The name Noosa came from the Aboriginal word meaning "shadows" or "shade". This is most probably a reference to the relief the tall forests of the area offered from the sun. The Kabi tribe had been visiting the Noosa area for 40 000 years before Europeans first arrived in the 1800s. The tribe lived as the mouth of the Noosa River to the north, Redcliffe to the south and Cooroy and Nambour to the west. The region was a sacred retreat used by Aborigines for celebrations such as the annual Bunya nut festival.
In 1828, David Bracefell was the first white man to visit the area. Nicknamed Wandi, he had a reputation for regularly escaping his bondage at Moreton Bay and treking north to Noosa. The Europeans arrived throughout the 19th century to log the area, with the first timber cutters arriving circa 1865.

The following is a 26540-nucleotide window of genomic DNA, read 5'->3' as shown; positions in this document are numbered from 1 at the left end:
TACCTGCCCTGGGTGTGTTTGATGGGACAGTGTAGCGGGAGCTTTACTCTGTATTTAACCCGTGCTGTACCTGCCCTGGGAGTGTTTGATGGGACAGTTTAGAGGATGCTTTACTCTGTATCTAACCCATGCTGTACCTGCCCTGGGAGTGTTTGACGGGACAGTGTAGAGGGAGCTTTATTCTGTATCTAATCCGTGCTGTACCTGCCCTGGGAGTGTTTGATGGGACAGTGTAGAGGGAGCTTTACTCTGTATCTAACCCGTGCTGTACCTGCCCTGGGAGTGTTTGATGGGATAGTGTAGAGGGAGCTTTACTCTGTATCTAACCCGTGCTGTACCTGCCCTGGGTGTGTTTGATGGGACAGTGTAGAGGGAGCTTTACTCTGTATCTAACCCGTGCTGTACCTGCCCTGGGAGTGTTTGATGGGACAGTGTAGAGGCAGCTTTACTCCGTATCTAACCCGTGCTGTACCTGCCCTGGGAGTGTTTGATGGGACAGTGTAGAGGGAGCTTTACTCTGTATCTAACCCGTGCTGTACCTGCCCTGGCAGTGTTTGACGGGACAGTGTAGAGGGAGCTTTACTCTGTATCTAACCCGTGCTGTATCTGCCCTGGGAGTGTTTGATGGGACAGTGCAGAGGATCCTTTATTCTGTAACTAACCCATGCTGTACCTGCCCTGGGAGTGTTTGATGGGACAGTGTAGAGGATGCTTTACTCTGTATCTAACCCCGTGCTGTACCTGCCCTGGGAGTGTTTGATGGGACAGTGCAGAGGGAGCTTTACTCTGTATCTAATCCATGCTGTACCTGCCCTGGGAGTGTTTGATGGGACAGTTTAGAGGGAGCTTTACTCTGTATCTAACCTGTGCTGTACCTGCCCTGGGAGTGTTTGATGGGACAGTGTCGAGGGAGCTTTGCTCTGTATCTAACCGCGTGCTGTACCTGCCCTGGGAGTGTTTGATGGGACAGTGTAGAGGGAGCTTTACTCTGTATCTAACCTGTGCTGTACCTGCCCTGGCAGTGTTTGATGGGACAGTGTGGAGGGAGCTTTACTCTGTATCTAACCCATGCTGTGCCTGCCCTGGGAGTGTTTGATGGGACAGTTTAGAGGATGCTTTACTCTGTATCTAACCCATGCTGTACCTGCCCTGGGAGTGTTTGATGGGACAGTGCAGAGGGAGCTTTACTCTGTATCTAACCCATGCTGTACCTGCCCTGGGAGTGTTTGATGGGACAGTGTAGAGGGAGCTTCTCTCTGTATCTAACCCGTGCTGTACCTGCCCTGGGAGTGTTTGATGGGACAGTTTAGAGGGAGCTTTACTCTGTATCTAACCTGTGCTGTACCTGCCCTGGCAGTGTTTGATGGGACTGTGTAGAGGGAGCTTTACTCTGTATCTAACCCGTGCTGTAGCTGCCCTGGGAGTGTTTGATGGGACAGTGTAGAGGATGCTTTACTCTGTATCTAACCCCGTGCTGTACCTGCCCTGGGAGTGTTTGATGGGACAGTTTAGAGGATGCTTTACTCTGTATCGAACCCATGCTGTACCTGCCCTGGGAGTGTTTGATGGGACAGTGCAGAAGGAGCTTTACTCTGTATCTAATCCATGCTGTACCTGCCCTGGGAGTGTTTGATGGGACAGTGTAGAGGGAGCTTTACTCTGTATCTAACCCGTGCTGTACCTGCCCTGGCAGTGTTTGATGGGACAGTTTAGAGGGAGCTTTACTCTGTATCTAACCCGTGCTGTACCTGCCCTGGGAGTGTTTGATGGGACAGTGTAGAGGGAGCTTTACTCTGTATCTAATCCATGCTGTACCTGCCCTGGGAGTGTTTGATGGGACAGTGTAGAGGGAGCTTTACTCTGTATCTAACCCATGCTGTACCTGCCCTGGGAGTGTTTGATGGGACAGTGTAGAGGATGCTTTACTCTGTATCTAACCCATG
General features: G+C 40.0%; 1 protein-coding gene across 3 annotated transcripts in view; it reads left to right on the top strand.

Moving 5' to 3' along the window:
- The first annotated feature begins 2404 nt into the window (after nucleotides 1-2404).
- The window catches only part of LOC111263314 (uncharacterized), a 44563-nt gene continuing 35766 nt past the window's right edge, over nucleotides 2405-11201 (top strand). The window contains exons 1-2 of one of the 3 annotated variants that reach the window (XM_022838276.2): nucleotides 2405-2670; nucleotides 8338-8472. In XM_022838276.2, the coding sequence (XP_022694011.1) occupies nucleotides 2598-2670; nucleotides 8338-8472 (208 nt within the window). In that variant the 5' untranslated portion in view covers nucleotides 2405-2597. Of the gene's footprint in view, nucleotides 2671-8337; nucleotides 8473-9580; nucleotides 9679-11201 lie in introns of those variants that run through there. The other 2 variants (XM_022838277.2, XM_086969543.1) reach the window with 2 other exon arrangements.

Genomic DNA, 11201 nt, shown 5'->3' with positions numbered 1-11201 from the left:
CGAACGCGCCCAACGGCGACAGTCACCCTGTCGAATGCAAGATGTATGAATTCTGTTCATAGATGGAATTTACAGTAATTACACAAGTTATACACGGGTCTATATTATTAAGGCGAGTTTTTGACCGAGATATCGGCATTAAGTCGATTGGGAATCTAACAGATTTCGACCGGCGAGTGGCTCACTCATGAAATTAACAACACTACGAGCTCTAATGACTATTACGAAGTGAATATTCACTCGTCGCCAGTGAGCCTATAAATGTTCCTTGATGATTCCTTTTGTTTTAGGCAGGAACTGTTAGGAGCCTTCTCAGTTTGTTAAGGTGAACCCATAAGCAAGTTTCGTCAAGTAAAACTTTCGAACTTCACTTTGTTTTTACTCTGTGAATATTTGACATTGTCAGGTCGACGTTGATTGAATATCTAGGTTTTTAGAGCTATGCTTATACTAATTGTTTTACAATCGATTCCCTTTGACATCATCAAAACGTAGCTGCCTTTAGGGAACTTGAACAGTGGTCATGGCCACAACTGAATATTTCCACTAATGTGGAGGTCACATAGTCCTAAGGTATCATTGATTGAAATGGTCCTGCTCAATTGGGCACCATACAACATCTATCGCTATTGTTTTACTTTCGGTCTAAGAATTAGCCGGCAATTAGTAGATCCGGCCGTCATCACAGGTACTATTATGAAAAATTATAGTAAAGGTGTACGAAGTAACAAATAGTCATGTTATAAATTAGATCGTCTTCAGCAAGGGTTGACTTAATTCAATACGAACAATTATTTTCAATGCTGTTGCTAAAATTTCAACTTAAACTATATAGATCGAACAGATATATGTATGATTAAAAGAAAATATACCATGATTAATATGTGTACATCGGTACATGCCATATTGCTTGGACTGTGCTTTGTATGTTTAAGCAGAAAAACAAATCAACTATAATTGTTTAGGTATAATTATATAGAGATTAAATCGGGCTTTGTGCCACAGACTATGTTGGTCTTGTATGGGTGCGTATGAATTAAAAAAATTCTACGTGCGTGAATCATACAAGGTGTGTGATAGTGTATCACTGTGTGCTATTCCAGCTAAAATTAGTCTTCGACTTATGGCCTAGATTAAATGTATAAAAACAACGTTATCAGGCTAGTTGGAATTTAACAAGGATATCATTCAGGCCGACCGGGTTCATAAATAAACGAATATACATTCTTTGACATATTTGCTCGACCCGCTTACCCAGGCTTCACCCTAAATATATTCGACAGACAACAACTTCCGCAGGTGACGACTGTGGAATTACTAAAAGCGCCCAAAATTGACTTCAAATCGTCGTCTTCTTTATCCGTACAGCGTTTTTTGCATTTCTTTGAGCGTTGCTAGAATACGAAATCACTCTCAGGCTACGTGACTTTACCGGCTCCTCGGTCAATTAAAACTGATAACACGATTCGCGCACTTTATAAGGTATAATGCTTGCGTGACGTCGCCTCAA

Andrew Petrie and Henry Russell guided their whale boat up the Noosa River in search of timber and sheep grazing country in 1842. These men became some of the first white settlers to explore the region thoroughly. Later than century, with the prospect of finding gold at nearby Gympie, settlers began finding their way to Noosa - this time as holiday makers.
In 1879 the Noosa Headland was declared Town Reserve. This tract of green forest has remained untouched and is now one of Noosa's most important natural assets, Noosa National Park. The land was gazetted as National Park in 1930, thus guaranteeing its protection in the future. A decade later the town began to develop swiftly gaining popularity as a brief holiday destination as well as a picturesque place to live.